This blog post was supposed to be “A Parent’s Guide to Facebook: How to Avoid Embarrassing Your Millennial Kids Online.” So I started by interviewing my 13-year-old son.
When I told him what I was writing about, he looked up from his video game just long enough to smirk and say, “I don’t use Facebook.”
Interview concluded. So much for that story.
Is Facebook Just for Olds?
My son went further, saying Facebook was where old people go to find old people.
“Why would I use Facebook when there are a lot of better ways to chat?” he asked. When I suggested that perhaps he’d have some interest in the newsfeed, he just stared at me, scoffing.
Granted, I am the parent of an introverted, self-proclaimed computer nerd. He’s not necessarily representative of all post-millennials. But I think he’s on to something.
How + Why Generations Use the Internet
Let’s back up a bit.
I am the son of a baby boomer. I am right on the Generation X/millennial line. My youngest coworker's age is exactly in the middle of my and my son’s ages. We’re all online — but ours are barely the same Internets!
This was my first office job as a web developer, circa 1998 or so. It connected to the Internet with a cable.
The Internet and I grew up together. I was one of the first teens I knew to have the Internet at home.
In those days, the online population was sparse. Knowing someone both online and off was impossibly rare. So those of us who were online built ways to connect. Bulletin boards led to chats and forums, early ancestors of what we would come to call “social networks.”
We were homesteaders. We settled the Wild West, proving the Internet to be neither fad nor toy but rather an essential thing.
The baby boomers followed along, but for a different reason. They had lives, history, friends scattered throughout their states, countries, the world. Social networking was a way to reconnect and reengage like never before. It became a true world forum.
My son, his friends, his generation — they don’t know what it’s like to connect because they’ve never been disconnected. They don’t have a past to reconnect with, either. They don’t need an app to tell them who to be friends with. They already know their friends and will communicate with them on their terms.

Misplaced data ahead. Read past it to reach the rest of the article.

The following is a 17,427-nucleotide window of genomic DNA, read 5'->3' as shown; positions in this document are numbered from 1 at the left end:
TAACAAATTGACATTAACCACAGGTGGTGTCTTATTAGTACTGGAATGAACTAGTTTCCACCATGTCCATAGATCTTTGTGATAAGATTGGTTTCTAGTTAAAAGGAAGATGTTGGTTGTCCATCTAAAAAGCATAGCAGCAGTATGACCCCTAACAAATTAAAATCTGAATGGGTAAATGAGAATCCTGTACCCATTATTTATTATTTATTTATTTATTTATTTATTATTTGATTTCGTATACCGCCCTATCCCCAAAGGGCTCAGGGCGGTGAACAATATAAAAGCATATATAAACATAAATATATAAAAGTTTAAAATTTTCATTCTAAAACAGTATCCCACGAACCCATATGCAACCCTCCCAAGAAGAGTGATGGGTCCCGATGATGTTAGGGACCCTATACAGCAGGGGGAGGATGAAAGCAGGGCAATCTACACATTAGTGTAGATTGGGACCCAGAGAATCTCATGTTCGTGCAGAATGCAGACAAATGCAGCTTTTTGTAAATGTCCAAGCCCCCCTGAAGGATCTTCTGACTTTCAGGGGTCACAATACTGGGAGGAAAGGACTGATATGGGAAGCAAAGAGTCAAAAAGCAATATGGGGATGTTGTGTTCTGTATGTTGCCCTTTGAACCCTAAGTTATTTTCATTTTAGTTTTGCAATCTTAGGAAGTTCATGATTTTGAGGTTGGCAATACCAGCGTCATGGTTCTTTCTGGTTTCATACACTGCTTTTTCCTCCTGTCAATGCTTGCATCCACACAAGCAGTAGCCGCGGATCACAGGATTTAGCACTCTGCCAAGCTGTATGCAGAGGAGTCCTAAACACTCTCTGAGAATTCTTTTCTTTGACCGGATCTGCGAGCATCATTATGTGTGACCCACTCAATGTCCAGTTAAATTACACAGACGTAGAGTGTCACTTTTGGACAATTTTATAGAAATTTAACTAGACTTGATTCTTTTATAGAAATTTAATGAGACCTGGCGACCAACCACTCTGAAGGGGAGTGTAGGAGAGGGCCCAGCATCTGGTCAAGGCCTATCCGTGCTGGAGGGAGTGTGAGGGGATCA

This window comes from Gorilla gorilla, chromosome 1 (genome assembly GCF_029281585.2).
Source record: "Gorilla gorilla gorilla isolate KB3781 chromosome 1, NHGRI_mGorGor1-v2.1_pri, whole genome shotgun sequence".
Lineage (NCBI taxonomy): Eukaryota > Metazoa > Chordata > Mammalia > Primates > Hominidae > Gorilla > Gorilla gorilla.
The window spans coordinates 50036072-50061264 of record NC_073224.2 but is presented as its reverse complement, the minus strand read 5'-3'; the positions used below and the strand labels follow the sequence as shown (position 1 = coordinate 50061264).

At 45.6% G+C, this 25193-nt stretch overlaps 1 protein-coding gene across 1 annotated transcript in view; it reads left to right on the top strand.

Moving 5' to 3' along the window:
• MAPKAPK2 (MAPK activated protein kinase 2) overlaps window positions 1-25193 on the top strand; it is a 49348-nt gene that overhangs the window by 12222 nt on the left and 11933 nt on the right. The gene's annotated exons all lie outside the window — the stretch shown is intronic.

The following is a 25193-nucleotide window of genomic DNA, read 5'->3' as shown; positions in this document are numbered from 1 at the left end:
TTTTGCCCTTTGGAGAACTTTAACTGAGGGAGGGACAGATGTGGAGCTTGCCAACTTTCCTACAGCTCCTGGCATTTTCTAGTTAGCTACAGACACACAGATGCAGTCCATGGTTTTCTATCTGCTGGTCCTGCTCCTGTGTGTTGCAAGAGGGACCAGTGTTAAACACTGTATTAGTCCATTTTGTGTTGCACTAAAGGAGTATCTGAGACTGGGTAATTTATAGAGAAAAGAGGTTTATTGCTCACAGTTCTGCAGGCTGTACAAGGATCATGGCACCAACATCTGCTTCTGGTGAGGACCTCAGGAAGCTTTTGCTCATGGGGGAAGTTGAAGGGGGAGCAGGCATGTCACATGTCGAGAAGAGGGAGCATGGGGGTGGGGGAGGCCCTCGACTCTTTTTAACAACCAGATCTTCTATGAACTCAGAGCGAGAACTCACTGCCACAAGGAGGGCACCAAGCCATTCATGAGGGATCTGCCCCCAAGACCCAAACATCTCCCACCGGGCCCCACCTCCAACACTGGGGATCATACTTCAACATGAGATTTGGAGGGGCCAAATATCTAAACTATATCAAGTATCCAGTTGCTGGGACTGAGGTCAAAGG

So How Does a 13-Year-Old Use the Internet?
Here's a list of my post-millenial's favorite web apps.
The list is his, the postulation is obviously mine, and your mileage may vary. (I'd love to hear your thoughts or experience — connect with me on Snapchat or Twitter.)
Spotify: We all love Spotify in our house; we get every bit of our money's worth on our family package. My wife and I have diverse (even eclectic) taste, with dozens of playlists and artists spanning several decades.
In contrast, my son listens to one genre. He has one playlist of all his favorite EDM tracks, and it’s all in the same decade. (“Sandstorm” is still in that window. I checked.)
Twitter: Just kidding. He doesn’t use Twitter, except to unlock in-game content in certain apps. When those apps force his hand, he complains vigorously — but still does it.
Snapchat: Snapchat speaks the teen language: See something goofy, say something snarky. My son particularly enjoys documenting pets doing funny things, drawing pictures on my face, snarking about me, and exposing national advertising fails.
Most days start with a snap of his bed head. Whatever keeps the streak going, right?
YouTube: When he isn’t playing video games, my son is watching videos of video games. This is also a good source to find those advertising fails (or other life bloopers) he snaps me.
YouTube is the new “America’s pastime.”
Google: This is where it all begins. Schoolwork, funny pictures, snarky videos, video game hacks. This was the real aha moment for me: kids these days don't go to websites anymore. They go to Google.
The post-millennial generation isn't looking for a home page to replace their newspaper or a newsfeed to tell them what they might like. They don't even think of the Internet in terms of webpages. It's all just content, and they’re looking for the quickest answer right now.
It doesn't matter if it's your $10,000-dollar website, a Wikipedia article, a YouTube video, or a free forum post. The medium doesn’t matter — but whatever it is, it better show up on the first page and answer their question immediately.
As it happens, that's what this dad does for a living.
We might not be post-millennials here at 9 Clouds, but we know how to talk to them.
Contact us if you have questions about marketing in 2017. We know it's confusing. We're here to help.
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